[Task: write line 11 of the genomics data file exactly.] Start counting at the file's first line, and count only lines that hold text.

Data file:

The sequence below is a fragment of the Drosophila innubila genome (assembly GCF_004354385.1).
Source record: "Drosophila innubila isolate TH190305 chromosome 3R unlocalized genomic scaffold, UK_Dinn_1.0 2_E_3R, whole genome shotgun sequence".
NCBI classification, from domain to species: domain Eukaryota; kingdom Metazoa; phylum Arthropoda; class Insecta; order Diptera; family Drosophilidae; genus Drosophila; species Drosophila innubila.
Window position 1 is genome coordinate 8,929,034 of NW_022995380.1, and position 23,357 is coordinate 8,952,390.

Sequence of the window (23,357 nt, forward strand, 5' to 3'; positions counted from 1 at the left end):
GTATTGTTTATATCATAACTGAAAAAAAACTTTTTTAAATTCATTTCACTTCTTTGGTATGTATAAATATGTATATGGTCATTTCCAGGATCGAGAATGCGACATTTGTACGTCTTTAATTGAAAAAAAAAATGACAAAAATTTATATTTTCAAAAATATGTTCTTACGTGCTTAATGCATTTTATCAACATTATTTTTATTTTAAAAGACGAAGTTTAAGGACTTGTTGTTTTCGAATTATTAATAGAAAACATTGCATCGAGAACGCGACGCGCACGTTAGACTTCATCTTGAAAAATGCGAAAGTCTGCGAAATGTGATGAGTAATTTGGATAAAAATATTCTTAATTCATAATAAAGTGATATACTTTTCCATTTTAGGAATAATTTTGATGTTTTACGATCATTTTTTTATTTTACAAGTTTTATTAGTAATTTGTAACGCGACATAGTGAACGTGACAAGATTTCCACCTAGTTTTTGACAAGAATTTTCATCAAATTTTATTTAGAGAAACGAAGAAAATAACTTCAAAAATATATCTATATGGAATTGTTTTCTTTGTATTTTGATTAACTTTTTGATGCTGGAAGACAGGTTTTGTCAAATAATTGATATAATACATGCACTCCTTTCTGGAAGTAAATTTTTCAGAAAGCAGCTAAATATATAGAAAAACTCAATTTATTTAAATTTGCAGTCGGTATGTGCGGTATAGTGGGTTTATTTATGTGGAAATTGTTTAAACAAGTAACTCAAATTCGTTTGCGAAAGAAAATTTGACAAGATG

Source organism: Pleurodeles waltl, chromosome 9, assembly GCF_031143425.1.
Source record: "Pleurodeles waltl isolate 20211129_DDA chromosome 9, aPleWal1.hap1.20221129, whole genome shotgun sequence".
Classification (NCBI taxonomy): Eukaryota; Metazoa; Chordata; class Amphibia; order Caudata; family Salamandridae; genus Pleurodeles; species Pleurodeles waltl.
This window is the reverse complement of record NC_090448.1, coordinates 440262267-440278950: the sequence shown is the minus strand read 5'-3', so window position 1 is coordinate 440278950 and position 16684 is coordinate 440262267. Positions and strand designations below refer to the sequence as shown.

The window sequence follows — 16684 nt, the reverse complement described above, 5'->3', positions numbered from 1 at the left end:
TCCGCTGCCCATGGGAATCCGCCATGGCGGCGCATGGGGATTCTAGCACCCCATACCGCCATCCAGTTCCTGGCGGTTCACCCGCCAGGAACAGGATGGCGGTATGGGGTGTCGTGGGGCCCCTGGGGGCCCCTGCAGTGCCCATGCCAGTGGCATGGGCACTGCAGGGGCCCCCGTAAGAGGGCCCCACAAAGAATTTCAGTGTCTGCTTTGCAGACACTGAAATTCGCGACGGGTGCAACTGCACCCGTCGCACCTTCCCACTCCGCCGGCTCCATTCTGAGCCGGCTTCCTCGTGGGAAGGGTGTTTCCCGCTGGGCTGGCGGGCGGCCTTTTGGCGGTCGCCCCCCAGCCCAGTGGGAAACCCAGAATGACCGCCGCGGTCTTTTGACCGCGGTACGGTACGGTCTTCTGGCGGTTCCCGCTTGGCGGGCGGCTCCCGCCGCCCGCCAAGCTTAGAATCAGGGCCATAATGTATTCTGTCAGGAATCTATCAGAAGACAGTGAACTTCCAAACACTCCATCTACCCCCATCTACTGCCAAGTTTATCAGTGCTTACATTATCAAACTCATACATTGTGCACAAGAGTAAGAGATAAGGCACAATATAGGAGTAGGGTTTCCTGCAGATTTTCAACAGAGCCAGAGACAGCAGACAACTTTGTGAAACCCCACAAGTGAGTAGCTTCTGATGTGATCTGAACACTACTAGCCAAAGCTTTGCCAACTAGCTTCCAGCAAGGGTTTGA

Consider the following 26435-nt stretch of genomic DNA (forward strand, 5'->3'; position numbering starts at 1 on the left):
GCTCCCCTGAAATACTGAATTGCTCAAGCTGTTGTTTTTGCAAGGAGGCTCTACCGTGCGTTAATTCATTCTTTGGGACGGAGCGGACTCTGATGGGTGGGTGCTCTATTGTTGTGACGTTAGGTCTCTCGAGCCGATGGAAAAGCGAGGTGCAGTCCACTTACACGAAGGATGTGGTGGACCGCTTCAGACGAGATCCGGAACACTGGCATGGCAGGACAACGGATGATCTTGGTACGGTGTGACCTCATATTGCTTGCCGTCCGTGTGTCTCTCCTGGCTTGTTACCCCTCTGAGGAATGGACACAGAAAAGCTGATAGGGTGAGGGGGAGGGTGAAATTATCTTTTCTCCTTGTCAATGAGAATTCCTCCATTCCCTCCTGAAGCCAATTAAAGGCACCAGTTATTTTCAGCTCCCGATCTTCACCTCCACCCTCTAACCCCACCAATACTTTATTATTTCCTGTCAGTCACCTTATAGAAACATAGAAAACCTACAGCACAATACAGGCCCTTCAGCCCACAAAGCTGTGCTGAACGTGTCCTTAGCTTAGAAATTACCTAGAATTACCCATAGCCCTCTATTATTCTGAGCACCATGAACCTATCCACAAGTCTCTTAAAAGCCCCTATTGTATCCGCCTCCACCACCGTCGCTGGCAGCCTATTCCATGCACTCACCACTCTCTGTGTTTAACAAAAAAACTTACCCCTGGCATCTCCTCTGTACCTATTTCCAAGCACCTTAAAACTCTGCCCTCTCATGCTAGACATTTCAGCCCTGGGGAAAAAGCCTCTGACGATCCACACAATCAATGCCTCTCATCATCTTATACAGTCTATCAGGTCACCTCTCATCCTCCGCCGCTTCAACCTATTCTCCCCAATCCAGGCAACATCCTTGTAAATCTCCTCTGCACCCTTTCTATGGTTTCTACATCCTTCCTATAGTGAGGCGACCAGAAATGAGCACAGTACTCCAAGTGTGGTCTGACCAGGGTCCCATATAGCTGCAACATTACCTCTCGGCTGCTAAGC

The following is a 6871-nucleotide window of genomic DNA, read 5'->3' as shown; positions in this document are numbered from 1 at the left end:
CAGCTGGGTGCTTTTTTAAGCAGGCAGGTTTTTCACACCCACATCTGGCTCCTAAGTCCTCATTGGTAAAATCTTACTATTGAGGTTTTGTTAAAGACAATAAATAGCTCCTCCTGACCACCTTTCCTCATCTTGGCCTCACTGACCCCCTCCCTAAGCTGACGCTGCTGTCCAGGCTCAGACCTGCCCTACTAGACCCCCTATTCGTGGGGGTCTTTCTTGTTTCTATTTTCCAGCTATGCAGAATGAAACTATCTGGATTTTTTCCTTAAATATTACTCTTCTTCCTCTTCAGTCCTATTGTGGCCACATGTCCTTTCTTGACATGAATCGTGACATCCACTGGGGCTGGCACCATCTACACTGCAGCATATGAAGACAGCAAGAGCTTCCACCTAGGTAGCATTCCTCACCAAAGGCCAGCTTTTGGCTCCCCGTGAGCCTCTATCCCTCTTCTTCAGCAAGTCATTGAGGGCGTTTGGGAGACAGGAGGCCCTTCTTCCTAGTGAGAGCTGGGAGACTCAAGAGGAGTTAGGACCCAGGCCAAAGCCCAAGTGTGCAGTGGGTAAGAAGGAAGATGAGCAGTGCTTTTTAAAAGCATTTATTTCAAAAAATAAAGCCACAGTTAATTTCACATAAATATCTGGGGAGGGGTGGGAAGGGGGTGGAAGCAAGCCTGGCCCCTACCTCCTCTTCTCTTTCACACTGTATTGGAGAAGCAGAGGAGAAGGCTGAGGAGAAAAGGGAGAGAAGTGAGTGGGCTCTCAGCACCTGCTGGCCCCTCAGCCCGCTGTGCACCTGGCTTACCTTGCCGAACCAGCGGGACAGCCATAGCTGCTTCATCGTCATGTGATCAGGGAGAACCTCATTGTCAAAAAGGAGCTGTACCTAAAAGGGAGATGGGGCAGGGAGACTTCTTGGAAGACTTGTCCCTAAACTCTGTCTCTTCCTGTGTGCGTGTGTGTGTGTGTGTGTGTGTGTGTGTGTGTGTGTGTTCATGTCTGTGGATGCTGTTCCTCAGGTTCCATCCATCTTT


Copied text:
The window sequence follows — 16684 nt, the reverse complement described above, 5'->3', positions numbered from 1 at the left end: